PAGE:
Efficiency of heat recovery ventilation in real conditions: feedback from several measurement campaigns

Heat recovery ventilation (HRV) is one of the usual techniques (next to demand controlled) to reduce the energy impact of ventilation in buildings. For a given air change rate, the energy savings of HRV are in the first place dependent of the heat-exchanger efficiency, usually measured in standardized laboratory conditions. However, many other factors can have an impact on the overall system performance in practice.

Energy performance of demand controlled mechanical extract ventilation systems vs mechanical ventilation systems with heat recovery in operational conditions : Results of 12 months in situ-measurements at Kortrijk ECO-Life community

In a recently built zero-carbon neighborhood, demand controlled exhaust ventilation systems (DCMEV) and mechanical ventilation systems with heat recovery (MVHR) are compared under operational conditions, with focus on the energy performance of both systems. The analysis is based on automatically gathered monitoring data, complementary in situ measurements and occupants surveys. 

Monitoring of an innovative room-by-room demand controlled heat recovery system on four locations

Demand controlled heat recovery ventilation systems, which combines heat recovery (HRV) and demand controlled (DCV) is growing fast among ventilation manufacturers.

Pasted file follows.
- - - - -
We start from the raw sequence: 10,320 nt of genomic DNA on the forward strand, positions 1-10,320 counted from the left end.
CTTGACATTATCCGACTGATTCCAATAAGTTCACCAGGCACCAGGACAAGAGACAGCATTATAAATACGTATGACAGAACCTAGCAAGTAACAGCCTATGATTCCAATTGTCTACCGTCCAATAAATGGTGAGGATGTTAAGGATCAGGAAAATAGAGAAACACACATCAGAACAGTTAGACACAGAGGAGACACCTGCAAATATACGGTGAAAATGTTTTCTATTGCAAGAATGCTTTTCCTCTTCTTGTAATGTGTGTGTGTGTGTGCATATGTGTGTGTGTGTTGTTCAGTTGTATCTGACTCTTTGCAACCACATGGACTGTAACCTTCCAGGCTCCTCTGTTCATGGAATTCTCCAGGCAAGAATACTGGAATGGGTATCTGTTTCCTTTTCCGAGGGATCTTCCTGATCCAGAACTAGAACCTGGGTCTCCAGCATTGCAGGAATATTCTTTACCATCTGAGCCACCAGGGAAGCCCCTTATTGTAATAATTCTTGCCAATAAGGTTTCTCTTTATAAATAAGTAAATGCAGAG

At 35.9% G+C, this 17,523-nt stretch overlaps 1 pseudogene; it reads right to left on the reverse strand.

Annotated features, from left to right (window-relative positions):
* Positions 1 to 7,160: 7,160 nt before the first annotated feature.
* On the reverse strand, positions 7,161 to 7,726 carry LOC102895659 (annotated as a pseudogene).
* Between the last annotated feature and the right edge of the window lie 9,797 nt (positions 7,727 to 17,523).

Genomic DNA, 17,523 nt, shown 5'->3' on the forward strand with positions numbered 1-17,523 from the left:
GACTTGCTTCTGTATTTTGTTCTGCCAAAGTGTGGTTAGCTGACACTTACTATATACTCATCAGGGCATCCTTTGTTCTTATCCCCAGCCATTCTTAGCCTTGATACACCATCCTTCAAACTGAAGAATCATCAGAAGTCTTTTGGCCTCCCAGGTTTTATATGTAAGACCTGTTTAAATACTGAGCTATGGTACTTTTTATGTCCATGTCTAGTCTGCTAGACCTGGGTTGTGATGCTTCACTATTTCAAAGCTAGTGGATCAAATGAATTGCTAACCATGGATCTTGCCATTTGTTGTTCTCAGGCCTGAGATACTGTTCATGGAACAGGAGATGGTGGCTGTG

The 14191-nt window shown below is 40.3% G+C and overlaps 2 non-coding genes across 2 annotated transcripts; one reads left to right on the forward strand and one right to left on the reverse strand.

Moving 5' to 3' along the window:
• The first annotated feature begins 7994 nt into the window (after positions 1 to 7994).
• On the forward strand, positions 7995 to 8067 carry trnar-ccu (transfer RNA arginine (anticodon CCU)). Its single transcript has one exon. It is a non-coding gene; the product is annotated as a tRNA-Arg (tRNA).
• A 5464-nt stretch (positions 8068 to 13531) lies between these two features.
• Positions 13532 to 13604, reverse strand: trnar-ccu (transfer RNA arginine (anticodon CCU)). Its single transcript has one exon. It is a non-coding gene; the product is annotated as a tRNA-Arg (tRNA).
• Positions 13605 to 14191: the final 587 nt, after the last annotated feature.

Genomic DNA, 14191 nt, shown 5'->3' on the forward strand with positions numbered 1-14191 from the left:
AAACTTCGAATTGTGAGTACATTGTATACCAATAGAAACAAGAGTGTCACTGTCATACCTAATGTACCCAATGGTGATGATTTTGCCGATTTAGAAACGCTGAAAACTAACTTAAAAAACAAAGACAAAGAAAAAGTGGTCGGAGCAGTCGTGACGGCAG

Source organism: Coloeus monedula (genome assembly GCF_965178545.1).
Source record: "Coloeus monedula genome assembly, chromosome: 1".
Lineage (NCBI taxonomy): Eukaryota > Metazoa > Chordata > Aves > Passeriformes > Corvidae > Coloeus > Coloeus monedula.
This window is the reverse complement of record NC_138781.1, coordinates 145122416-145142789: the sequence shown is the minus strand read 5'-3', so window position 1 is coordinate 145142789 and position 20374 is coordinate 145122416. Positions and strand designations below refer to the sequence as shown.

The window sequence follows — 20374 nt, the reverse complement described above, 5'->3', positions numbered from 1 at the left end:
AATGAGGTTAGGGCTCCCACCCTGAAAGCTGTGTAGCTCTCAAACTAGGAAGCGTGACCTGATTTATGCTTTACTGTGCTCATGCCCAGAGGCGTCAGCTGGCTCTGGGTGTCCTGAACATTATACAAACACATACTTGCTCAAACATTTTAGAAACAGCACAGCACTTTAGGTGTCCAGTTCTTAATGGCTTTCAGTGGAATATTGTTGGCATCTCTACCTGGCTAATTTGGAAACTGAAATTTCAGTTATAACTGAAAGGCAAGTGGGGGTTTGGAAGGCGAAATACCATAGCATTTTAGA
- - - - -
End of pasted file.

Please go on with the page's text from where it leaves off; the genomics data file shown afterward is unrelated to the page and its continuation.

Several categories can be identified, from global dwelling regulation, to fine room-by-room regulation of the airflow rate. Simulations show that room-by-room demand controlled heat recovery ventilation is the best compromise to optimize at the same time indoor air quality, comfort, and energy savings.

Performance of Counter Flow Heat Recovery Ventilation Systems in Dwellings Considering the Influence of Uncertainties

Both critical and optimistic claims have been made regarding the performance of heat recovery ventilation systems (HRVS) in dwellings. Such arguments are raised partly because two key aspects are not fully clarified, i.e. the performance criteria and the influence of uncertainties. In the current paper, an assessment method for HRVS considering the influence of uncertainties is described. This includes  adequate assessment criteria, the method of identifying the uncertainties, and the method of addressing the influence of such uncertainties.